Winter Harmony (1890s) by John Henry Twachtman Greenwich High School. It also performs a pops concert in the summer. Emanuel Ax, Barry Douglas, Pamela Frank, John O’Conor, Peter Serkin, and Dawn Upshaw. David Gilbert has been music director and conductor since 1975 and is also the director of the Bergen (NJ) Philharmonic and the Senior Concert Orchestra of New York. He lives in Nutley, N.J. • Greenwich Choral Society, founded in 1925, has performed locally and elsewhere, including in New York City (at St. Patrick’s Cathedral, Carnegie Hall, St. Thomas Church, and the Cathedral of St. John the Divine), and Europe. It has also performed several times with the Greenwich Symphony, New Haven Symphony, New Haven Chorale, and Stamford Symphony, as well as at the Ives Festival in Danbury. The chorus previewed Dave Brubeck’s La Fiesta de la Posada, and has commissioned works by James Furman, Stephen Paulus, Rob Mathes, and Michael Schelle. In 2000 the chorus premiered a work by Adolphus Hailstork, Songs of Innocence, commissioned especially for the 75th anniversary season. The current music director and conductor is Paul F. Mueller. Notable past conductors include Lowell Beveridge, Jack Ossewaarde, Vernon de Tar, Louie L. White and Richard Vogt.[9] • The Bruce Museum is a town-owned institution with sections devoted to art and natural history.

Arts and culture
• Greenwich Symphony Orchestra. Begun in 1958 as the Greenwich Philharmonia, it became fully professional by 1967. The orchestra’s 90 members perform at the Dickerman Hollister Auditorium at

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From Wikipedia, the free encyclopedia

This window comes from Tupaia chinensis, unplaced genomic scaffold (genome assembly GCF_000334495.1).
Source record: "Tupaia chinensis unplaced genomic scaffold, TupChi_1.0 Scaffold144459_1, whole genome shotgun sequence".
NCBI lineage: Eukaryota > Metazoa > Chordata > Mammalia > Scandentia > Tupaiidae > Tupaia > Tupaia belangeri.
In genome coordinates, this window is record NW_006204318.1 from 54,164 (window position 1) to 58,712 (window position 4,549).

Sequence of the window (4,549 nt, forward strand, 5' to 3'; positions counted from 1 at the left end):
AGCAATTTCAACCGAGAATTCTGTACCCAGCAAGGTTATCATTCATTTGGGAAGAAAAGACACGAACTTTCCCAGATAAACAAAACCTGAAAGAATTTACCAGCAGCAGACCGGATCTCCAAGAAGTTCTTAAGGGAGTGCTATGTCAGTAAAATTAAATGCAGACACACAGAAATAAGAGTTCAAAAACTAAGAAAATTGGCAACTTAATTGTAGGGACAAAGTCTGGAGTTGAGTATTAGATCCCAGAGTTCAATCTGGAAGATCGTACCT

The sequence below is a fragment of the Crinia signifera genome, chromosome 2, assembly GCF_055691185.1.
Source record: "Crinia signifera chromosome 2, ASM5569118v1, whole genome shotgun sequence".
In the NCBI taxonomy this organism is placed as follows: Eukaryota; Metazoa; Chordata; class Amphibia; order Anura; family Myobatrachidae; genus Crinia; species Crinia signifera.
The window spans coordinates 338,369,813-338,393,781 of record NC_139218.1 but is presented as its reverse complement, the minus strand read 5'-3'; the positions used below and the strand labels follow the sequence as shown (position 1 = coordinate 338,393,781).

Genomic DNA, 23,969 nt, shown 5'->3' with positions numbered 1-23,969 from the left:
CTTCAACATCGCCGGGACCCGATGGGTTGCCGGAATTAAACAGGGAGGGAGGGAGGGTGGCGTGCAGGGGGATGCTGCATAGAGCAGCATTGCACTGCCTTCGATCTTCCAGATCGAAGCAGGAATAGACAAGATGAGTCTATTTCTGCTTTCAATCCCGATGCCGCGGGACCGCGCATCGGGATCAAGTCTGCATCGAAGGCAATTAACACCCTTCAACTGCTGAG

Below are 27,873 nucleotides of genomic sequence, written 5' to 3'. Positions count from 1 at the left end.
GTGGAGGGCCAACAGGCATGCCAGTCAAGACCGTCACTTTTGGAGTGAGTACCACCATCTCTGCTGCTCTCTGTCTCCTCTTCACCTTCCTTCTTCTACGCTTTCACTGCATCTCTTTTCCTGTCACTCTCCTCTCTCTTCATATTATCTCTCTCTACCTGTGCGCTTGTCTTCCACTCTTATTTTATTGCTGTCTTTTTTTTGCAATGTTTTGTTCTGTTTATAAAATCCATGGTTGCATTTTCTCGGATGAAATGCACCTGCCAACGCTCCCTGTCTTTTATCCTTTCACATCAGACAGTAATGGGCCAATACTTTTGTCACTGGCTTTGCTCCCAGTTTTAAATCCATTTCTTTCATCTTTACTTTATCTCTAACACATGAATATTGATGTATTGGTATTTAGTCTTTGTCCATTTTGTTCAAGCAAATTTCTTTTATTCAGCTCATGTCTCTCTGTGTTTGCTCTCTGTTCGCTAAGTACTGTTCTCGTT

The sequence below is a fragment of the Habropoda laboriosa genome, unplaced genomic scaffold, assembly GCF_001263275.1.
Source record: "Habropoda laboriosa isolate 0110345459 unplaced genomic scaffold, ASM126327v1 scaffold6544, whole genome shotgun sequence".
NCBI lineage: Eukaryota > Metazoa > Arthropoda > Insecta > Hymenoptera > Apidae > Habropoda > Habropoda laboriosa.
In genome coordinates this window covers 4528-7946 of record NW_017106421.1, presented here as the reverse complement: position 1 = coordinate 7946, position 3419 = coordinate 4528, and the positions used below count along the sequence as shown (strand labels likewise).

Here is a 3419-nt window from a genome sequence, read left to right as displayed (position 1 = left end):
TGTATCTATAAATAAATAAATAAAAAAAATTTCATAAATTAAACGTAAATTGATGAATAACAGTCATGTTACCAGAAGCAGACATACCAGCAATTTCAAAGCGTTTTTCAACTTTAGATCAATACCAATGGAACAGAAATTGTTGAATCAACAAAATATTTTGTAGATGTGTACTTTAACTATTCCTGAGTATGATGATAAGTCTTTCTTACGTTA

Greenwich, Connecticut

Business
• • • • – headquarters. 333 Ludlow St. – headquarters. 2 Greenwich Plaza. – headquarters – 1 American Ln. Academy Award® winning animation studio, creators of the popular animated films: Ice Age, Robots, Ice Age: The Meltdown, Horton Hears a Who!, and the upcoming Ice Age: Dawn of the Dinosaurs. (BTH) – headquarters, 1 East Weaver St.; the nation’s largest candlemaker, the company designs and markets home fragrance products, seasonal decorations, home décor and household convenience items internationally; 5,500 employees company-wide, 45 in Connecticut; $1.6 billion in annual revenues (2005); CEO Robert B. Goergen – headquarters, 340 Pemberwick Road; is a strategic global outsourcing firm, one of the largest BPO companies worldwide; 4,400 employees companywide; CEO Christopher A. Sinclair.[10] – headquarters, a private equity firm with $12.5 billion under management that buys energy-related companies, founded by CEO William Macaulay. , division of the "world’s biggest water bottler" (headquartered in Switzerland; Nestle Waters world division headquartered in Paris) accounting for 48 percent of its water sales and 10 percent of its revenue; with "Poland Spring, Deer Park, Perrier, S. Pellegrino and other brands it has 43 percent of the U.S. single-serve market. (All figures as of August 2006.)[11] (URI) – headquarters, 5 Greenwich Office Park; the largest equipment rental company in the world, with more than 750 rental locations in 48 states, Canada and Mexico; 13,400 employees companywide, 400 in Connecticut; $3.6 billion in annual revenues (2005); CEO Wayland R. Hicks – headquarters, 1 East Weaver St. (BER) – headquarters, 475 Steamboat Road; a holding company for subsidiaries that sell property-casualty insurance; 4,961 employees company-wide, 319 in Connecticut; $5 billion in annual revenues; CEO William R. Berkley

Media based in town